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Tag: This Day in Rock History (1-10 of 15)

Axl Rose is 50 years old today, so here's one recording for every one of those years

Five decades ago in a small Indiana town, William Bruce Rose, Jr. was born. Though he ended up answering to many names over the course of his life, he is best known as Axl Rose, frontman of Guns N’ Roses and one of the bigger lightning rods in the history of rock music.

That’s right: Axl Rose is 50. 50 years old! Considering how many of his hair-metal brethren didn’t make it out of the Reagan administration, it’s no small feat that Rose can blow that many candles out on his cake.

Of all the eccentric rock stars we know and love, he’s had perhaps the most bipolar career — rarely has a man been so loved (the Appetite for Destruction era) and so hated (basically any time that wasn’t the Appetite for Destruction era). He’s a singular icon and a firebrand, and he wouldn’t have stayed as famous as he has been without both sides of his personality.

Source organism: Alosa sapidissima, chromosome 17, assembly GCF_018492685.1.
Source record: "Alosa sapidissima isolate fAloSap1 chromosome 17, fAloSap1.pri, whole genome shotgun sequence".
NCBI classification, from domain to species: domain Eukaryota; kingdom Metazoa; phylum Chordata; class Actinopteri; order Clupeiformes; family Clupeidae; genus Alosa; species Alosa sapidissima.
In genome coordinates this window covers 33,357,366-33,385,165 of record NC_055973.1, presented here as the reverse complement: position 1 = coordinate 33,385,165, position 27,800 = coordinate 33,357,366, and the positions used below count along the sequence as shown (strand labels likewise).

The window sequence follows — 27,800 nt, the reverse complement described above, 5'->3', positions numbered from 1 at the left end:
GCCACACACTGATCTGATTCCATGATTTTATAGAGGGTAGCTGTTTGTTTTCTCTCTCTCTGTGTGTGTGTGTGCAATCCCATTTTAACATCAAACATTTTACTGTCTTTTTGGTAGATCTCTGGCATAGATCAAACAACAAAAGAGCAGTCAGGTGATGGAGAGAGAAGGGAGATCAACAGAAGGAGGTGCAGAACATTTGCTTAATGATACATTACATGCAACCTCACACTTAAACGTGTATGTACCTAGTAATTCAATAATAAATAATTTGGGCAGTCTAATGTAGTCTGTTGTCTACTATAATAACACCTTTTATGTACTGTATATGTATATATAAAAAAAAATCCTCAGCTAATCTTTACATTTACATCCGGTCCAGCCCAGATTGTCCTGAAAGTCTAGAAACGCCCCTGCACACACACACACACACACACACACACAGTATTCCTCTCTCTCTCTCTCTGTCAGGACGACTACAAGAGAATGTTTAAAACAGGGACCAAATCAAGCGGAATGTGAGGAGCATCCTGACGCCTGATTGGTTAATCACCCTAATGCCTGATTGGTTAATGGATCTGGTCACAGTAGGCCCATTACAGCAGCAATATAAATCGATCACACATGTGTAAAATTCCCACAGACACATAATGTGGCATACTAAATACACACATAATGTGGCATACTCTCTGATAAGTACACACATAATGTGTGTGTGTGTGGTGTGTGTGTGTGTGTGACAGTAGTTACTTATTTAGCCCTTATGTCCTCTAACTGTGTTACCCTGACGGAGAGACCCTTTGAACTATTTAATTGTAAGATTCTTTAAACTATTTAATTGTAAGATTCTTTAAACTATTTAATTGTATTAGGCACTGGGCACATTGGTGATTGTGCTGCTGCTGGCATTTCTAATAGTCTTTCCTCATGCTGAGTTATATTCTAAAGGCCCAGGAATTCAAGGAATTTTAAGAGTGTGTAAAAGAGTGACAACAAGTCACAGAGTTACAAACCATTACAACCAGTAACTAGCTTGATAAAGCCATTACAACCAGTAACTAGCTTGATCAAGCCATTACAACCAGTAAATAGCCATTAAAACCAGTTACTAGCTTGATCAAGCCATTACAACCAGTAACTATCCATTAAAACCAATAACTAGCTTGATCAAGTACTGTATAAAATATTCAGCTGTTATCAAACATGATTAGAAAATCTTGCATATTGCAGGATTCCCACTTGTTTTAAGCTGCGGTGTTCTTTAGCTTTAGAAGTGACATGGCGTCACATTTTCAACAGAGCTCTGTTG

Over the course of his career with Guns N’ Roses, Rose has released a total of six albums (five if you count Use Your Illusion as a single entity) and a handful of one-offs, which contain a grand total of 79 songs (though 18 of those are covers, and a couple are alternate versions of the same song). Here are the top 50 Axl Rose recordings, from worst to first: READ FULL STORY

Adele passes Rihanna on Hot 100, targets 'The Bodyguard' for all-time album chart mark


Adele’s still proving to be the ultimate chart-breaker. “Set Fire to the Rain,” the singer’s third 21 single, has toppled Rihanna’s “We Found Love” to claim top spot on the Billboard Hot 100. Ri Ri’s Calvin Harris-assisted track, which slips to number two this week, spent 10 total weeks on top of the chart, the stoutest run at that spot since Ke$ha notched nine weeks there at the beginning of 2010 with “Tik Tok.”